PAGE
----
Review Of "To Save The Wild Bison: Life On The Edge In Yellowstone" By M. A. Franke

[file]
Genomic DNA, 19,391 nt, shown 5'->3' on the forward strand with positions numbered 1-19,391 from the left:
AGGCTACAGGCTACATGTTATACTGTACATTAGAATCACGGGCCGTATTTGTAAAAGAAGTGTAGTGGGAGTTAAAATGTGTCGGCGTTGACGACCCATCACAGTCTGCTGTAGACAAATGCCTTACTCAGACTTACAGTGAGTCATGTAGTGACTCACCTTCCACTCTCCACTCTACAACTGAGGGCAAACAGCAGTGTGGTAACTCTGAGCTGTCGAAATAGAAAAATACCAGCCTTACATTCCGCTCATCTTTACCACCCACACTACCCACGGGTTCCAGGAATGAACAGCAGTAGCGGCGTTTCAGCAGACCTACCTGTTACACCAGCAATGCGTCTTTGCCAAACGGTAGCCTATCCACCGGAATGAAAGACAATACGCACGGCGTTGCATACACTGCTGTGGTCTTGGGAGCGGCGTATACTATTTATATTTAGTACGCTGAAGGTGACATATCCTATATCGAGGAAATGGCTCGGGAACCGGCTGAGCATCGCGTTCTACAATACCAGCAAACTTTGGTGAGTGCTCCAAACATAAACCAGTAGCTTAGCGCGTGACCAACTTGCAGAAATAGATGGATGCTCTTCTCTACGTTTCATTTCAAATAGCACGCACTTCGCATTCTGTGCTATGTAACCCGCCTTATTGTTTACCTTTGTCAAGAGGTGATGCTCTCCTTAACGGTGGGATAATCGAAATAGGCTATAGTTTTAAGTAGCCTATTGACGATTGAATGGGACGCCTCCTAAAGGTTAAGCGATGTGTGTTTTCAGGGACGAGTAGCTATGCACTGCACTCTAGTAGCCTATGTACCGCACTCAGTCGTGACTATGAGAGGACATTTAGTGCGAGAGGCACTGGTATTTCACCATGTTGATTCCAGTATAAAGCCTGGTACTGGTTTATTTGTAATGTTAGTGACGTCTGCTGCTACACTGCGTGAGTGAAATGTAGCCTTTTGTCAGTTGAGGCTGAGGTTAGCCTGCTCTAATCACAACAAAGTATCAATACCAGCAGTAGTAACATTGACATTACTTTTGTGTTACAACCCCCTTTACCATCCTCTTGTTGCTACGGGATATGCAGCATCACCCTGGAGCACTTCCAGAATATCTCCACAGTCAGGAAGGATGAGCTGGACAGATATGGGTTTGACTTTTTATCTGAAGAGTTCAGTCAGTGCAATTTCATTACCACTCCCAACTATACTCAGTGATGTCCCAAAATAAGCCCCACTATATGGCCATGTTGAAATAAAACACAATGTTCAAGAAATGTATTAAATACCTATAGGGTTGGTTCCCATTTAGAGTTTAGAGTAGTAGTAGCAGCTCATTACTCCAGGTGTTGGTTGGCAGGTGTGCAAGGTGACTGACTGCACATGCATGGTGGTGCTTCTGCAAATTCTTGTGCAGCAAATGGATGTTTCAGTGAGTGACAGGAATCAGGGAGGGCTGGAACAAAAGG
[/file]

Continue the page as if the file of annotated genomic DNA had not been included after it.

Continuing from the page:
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Franke (a professional writer) provides a detailed and slow-moving account of the tortuous 120-year history of the battles between Yellowstone National Park, Native Americans, ranchers, and environmental advocates. The story does not progress toward a resolution but circles endlessly, crossing the same ground again and again. Few general readers outside Montana will find that the book captures their interest, and its primary audience will be undergraduates, graduate students, and professionals with an interest in the bureaucratic and legal history of the conflict. The book is carefully annotated with many black-and-white illustrations and graphs, and the index is extensive. There is no bibliography, but the author provides 32 selected references. The language is not technical, and all terms are carefully explained so that general readers and undergraduates will not find the book difficult to read. Although the author has tried to be evenhanded, Western readers may perceive a bias against ranching and snowmobiling interests. Summing Up: Optional. All levels.


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